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ABORTION

流 产

RenHe Hospital
Wang Junjie
Definition
Abortion is the termination of
pregnancy by any means before
the fetus becomes viable.
Viability is usually reached at 28 weeks
when the fetus weighs slightly more than
1000 g.
However, with the current improvements
in neonatal care, the fetus can survive
even before 28 weeks and in certain
developed countries this definition is
confined to the termination of pregnancy
before 20 weeks. The incidence varies
from 10 to 15%.
Etiology
The etiology of abortion is often
complex and obscure. Various maternal
and fetal factors are said to be
responsible for abortion.
FETAL FACTORS
Intrinsic defects of varying degrees in
the fertilized ovum result in clinical
abortion.
Chromosomal aberrations have been
demonstrated in 25-40% of cases of
spontaneous abortion.
MATERNAL FACTORS
1.Maternal Infections:
Acute infections can cause abortion.
Hyperpyrexia in the mother can result in
fetal anoxia or death. Viral infections,
especially rubella, herpes simplex and
cytomegalovirus infection, and
toxoplasmosis are implicated in abortion.
2. Maternal systemic diseases:
Spontaneous abortion and major
congenital malformations are both
increased in women with insulin
dependent diabetes in the first
trimester of pregnancy.
3. Uterine causes:
Congenital malformations of the uterus
play an important role in causing
abortion, especially repeated abortion.
While milder degrees of malformations
may not interfere with pregnancy,
severe degrees may result in abortion.
Cervical incompetence, either
congenital or acquired as a result of
obstetric or surgical trauma, is an
important factor in repeated
abortions.
4.Immunological factors:
Autoimmune factors have been
detected in women with a history of
repeated abortion. Anti-phospholipid
antibody syndrome is detected by
testing for Lupus anti-coagulant and
anti-cardiolipin antibody.
Investigations
 A detailed history should be taken
regarding the pregnancy which
resulted in abortion.
 Investigations on the woman should
include Screening for diabetes,
serological test for syphilis and other
infections.
 A hysterogram is indicated whenever
uterine malformation or cervical
incompetence is suspected.
 Karyotyping of the parents may be
indicated in repeated early abortions.
 Autoimmune disorder in the woman
may need to be ruled out in repeated
abortions.
Signs and Symptoms
The sign and Symptoms of abortion are :
1) pain due to uterine contractions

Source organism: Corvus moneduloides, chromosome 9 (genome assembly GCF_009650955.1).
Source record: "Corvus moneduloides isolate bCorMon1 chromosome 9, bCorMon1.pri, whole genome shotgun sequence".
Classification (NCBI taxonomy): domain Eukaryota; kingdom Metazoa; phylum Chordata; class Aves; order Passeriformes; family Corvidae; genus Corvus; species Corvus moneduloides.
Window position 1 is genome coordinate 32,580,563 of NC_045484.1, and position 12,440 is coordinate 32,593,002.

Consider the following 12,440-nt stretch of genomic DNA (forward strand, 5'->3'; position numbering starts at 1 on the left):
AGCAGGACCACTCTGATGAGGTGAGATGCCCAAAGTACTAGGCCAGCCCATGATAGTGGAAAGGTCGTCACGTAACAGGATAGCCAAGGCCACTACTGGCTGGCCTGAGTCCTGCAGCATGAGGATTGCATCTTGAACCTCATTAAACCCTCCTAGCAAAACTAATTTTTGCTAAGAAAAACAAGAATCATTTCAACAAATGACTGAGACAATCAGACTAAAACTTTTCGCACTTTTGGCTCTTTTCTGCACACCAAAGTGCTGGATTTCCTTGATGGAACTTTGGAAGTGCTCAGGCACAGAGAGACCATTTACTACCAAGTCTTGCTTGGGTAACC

2) hemorrhage as a result of separation of
ovum
3)dilatation of the cervix due to the
uterine contraction
4) expulsion of a part or the entire embryo
The patient generally has a history of
amenorrhea followed by more or less
severe pain in the lower abdomen and
back, accompanied by vaginal bleeding.
The extent of hemorrhage varies and may
sometimes be so profuse as to cause
severe collapse.
Usually the hemorrhage continues for
some days, the quantity varying from day
to day.
Types of Abortion
The different types of abortion
depending on the signs and
symptoms are classified as:
 Threatened abortion
 Inevitable or incomplete abortion
 Complete abortion
 Missed abortion
Threatened abortion
In this condition,after a period of
amenorrhea,the patient complains of
slight colicky pain in the lower
abdomen associated perhaps with
backache ,frequency of micturition
and slight bleeding per vagina. The
general condition is usually stable.
A careful bimanual examination
shows a softened cervix, enlarged uterus
which is more or less globular. The size
of the uterus depends on the period of
gestation.
The cervical os is generally closed or
may in some cases be patulous.
An ultrasound examination will
reveal a viable pregnancy indicating
that the amount of bleeding has not
affected the fetus.
Inevitable or incomplete abortion
This term denotes that the ovum has
separated from the uterine wall and is,
therefore, bound to be expelled.
In such case, the pain is more severe,
the bleeding is more and the cervix is
dilated. It is called inevitable abortin.
when the products of conception have
not been expelled but are felt through
the dilated cervix and is in the process
of expulsion. When the products of
conception are partially expelled and
partially retained, it is called incomplete
abortion .
In this case the patient may have
history of expulsion but continues to
bleed; ultrasound examination will
reveal the products in the uterine cavity
or cervical canal.
Complete abortion
Complete abortion is when the entire
ovum or products of conception have
been expelled.
Once this has occurred, the pain
subsides and bleeding decreases and
may have stopped by the time the patient
approaches the doctor. The uterus is
empty and the cervical canal is closed, as
it contracts rapidly after complete
expulsion of uterine contents.
An ultrasound examination would
confirm the diagnosis in doubtful cases.
Missed abortion

In this condition symptoms 0f


abortion occur but subside later
without any products of conception
being expelled. The ovum dies but is
retained in the uterus.